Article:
"Every song used a pre-recorded click-track to drive sequencers but I didn't want to use only machinery because you can tell it's just a machine. It would have been too easy to use programmed drums. Half the challenge of making the album was working with the other people. And that was the most exciting part as well."
The Gift features three instrumental tracks: 'Edo', 'Chieftains' and 'Antibes' - which was recorded on the Caribbean island of Montserrat using a Casio CZ-101! Hardly what you'd expect from a musician whose public profile is so closely allied to the role of frontman/vocalist. What comes as even more of a shock to the system is Midge's revelation that his initial intention was to produce an album that contained five songs and five instrumentals!
Somewhere along the line, however, matters were diluted somewhat but he decided to retain three of the instrumentals, even though he was well aware that "more often than not, when you get a couple of instrumentals on an album, it means the guy's run out of ideas!". The reason for their inclusion? Simple: "I like instrumental music. I find it very easy to listen to and it allows you to use your imagination in a way that most pop music doesn't. It's refreshing."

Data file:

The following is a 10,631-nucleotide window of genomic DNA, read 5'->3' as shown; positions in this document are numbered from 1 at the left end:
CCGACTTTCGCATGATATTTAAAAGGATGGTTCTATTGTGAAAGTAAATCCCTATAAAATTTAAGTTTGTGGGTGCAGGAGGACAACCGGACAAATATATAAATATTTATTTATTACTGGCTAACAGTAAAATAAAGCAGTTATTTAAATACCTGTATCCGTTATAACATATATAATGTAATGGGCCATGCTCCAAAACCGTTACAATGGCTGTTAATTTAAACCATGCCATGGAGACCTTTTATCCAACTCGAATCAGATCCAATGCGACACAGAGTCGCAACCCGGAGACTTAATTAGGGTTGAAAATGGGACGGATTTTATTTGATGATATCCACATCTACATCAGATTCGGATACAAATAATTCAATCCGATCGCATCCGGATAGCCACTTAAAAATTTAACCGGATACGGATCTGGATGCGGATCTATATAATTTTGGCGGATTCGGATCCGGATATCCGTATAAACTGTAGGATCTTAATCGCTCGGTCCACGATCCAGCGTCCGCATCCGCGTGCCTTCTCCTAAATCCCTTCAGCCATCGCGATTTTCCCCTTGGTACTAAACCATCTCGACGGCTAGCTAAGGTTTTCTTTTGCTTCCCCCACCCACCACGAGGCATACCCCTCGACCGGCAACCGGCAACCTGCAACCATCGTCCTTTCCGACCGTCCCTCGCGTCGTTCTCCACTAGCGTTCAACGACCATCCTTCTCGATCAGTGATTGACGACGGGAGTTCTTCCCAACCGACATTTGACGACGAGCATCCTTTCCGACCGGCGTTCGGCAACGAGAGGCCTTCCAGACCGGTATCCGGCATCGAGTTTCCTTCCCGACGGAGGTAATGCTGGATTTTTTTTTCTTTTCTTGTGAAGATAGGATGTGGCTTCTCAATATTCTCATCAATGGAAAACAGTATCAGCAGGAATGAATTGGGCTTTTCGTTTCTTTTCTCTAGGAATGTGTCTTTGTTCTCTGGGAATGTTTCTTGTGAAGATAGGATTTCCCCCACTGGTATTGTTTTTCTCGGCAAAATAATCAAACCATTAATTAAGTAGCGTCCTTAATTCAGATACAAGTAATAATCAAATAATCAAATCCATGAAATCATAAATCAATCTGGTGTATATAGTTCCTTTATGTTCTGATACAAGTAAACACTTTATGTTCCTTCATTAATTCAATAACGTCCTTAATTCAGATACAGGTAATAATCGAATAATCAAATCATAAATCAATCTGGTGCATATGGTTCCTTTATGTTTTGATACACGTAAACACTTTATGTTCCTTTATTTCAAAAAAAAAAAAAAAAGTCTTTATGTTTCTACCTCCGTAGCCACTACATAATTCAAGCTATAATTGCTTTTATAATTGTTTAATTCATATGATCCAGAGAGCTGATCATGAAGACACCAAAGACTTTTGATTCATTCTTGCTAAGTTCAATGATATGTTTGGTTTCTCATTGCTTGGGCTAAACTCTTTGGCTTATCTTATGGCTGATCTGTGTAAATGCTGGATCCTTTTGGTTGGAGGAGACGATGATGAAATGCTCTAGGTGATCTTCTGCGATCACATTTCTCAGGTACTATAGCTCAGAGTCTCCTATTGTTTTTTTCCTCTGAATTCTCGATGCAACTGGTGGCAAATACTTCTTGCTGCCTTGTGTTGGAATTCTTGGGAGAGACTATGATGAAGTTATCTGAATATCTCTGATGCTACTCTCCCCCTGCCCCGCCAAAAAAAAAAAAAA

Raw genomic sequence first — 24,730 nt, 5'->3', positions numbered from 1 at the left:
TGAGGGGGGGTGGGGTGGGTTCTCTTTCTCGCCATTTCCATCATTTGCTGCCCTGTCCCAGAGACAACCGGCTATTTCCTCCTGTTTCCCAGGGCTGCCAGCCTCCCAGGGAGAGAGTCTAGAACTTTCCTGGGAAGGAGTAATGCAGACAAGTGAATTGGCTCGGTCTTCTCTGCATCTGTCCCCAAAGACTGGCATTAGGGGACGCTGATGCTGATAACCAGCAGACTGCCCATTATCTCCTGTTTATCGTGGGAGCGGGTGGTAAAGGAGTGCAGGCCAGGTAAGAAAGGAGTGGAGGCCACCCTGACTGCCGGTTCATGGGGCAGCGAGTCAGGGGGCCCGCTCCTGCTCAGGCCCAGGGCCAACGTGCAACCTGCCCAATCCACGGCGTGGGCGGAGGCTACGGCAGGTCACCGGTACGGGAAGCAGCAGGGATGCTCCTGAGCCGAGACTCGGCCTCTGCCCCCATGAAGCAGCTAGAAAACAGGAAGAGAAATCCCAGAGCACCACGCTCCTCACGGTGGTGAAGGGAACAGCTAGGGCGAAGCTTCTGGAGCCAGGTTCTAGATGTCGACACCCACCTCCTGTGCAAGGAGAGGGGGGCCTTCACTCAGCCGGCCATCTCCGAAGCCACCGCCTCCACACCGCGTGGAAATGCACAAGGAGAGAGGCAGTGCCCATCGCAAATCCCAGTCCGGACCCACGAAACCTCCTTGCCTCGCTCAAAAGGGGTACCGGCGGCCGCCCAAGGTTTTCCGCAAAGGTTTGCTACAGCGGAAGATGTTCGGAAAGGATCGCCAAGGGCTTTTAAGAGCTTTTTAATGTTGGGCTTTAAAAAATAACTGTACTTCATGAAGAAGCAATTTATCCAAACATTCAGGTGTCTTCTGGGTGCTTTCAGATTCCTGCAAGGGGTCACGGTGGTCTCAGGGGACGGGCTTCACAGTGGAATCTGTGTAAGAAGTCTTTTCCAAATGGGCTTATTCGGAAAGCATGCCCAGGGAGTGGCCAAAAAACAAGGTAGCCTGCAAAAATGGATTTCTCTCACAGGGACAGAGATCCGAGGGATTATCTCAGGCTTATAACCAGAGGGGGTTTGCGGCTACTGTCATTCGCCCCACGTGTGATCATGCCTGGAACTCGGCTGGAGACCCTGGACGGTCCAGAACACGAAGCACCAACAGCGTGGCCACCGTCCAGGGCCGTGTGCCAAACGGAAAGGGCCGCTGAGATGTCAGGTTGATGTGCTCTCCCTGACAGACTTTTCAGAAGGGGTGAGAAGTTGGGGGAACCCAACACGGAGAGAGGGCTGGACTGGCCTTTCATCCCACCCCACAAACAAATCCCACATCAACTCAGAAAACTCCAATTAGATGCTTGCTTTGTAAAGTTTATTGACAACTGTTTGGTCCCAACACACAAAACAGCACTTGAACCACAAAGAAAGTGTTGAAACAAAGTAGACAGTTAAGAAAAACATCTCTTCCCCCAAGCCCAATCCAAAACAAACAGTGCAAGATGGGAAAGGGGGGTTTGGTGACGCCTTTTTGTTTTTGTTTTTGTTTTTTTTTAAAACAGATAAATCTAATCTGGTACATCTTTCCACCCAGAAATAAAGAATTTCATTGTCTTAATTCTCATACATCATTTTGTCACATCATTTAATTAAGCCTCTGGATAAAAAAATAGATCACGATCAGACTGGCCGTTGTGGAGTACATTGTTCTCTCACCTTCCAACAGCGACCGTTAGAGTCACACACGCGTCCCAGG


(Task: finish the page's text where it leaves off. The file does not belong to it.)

Part of the power and appeal of instrumental music undoubtedly lies in its ability to conjure up images in the mind. Yet it functions superbly too as a reinforcement to the visual image. This is never more prevalent than in the hypnotic television advertising and jingle markets where a good music track is recognised as being a vital element of a successful commercial.
Prime examples of this approach have been the stylish Levi jean commercials that exploded across our television and cinema screens a few years back. Anyone remember the first 'Rivets' advert featuring an Ultravox-style synthesized soundtrack and filmed explosions in a sun-drenched quarry? Well, the man responsible for the music was Midge Ure, though that first foray into the advertising business wasn't a particularly enjoyable one as he explained.
"MIDI I find baffling... I really do."